Umpqua and Willamette National Forests are to the east of Cottage Grove. This vast public land has several adventure opportunities like waterfalls, hot springs, and backpacking trails. Cottage Grove and the nearby forests are also well known for their colorful foliage come autumn.

Accommodation: Where to Stay in Cottage Grove

12. Klamath Falls

Klamath Falls
Klamath Falls

Klamath Falls, in southern Oregon, has a small-town charm despite having over 20,000 residents. It's the history that rings from the streets of Klamath Falls that adds to its small-town feel. The massive natural surroundings of Klamath Falls also makes the city feel smaller by comparison.

Klamath Falls is a gateway community to Crater Lake National Park and Lava Beds National Monument in Northern California. These significant landscapes are both within an hour's drive of the city. However, travelers don't have to drive that far for a great day trip from Klamath Falls. Places like Moore Park, on the south end of Upper Klamath Lake, also offer some of the top things to do in Klamath Falls.

For breaks between outdoor adventures, Klamath Falls features several unique ways to explore the region's history. Both the Klamath County Museum and The Favell Museum offer exciting insight into the city's past.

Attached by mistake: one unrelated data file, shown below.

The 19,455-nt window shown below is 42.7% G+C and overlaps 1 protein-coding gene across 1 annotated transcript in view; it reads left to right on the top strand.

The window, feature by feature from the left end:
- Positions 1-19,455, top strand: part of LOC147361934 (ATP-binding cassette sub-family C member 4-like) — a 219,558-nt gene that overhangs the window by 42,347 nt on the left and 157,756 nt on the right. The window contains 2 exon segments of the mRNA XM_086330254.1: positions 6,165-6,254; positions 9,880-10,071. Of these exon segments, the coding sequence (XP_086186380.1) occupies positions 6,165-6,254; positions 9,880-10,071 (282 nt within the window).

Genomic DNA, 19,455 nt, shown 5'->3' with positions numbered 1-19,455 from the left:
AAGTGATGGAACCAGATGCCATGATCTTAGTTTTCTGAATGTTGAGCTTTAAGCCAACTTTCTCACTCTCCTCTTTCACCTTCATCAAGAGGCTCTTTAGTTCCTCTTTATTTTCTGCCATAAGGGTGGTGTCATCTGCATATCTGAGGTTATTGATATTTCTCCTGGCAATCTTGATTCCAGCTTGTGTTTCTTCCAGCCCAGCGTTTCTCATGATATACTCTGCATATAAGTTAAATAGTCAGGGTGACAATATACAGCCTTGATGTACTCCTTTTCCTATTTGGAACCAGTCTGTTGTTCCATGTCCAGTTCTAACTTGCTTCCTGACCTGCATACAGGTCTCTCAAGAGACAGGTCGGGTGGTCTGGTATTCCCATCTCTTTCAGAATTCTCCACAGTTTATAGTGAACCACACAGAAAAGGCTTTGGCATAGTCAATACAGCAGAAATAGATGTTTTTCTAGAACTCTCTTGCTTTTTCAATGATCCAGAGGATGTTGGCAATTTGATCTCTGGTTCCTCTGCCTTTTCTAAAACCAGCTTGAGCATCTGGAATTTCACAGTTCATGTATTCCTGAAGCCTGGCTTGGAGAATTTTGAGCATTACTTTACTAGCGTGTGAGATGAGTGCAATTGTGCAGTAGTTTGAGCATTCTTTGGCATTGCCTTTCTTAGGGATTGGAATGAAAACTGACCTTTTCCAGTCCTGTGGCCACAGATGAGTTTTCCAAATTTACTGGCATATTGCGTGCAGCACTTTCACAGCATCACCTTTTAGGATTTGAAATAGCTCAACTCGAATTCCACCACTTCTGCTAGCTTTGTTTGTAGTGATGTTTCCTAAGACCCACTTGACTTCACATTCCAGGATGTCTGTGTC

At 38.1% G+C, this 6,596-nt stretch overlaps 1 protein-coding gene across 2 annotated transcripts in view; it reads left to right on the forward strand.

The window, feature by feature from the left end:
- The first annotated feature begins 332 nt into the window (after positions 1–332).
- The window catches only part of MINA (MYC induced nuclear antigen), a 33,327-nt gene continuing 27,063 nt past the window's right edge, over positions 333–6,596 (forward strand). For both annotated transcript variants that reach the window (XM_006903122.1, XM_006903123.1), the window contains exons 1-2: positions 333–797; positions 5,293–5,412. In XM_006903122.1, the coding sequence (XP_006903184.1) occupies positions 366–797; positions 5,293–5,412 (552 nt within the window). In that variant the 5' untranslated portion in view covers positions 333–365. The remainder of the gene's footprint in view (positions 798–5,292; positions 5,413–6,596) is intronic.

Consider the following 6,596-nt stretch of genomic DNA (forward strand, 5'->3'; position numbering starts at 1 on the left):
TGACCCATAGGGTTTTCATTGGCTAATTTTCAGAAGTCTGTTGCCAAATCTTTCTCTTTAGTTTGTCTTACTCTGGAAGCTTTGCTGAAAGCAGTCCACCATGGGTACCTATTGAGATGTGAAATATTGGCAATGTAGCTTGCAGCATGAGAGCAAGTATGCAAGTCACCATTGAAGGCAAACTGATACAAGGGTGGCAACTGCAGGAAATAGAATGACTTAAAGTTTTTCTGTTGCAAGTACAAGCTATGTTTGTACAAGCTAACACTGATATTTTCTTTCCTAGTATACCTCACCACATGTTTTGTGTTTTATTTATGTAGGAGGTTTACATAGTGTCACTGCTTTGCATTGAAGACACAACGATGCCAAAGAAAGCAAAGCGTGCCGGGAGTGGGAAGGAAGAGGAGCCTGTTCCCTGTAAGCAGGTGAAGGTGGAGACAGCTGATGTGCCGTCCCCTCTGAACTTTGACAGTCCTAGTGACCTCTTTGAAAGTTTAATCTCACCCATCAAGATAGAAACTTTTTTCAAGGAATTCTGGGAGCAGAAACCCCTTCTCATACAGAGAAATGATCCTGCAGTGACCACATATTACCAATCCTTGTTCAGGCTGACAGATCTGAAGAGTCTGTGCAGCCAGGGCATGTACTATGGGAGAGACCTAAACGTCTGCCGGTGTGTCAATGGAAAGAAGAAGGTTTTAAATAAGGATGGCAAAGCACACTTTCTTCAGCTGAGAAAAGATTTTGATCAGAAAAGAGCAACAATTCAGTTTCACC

Accommodation: Where to Stay in Klamath Falls

13. Gold Beach

Fishing boats on the Rogue River at Gold Beach
Fishing boats on the Rogue River at Gold Beach | Photo Copyright: Brad Lane

Gold Beach is a friendly city on the southern Oregon coast, 34 miles north of the California border. The Rogue River meets the ocean in this small town, offering additional freshwater landscapes to explore. And while this community of approximately 2,000 residents doesn't attract the same crowds as other coastal communities, for many, that's more of a reason to visit.

The shoreline surrounding Gold Beach is nothing but postcard-perfect, including the eye-catching Mary D. Hume Shipwreck of the city's north shore.

The massive Kissing Rock formation is another standout feature farther south on the city's coast. And the inspiring Cape Sebastian Scenic Corridor begins with a short drive south of the city limits.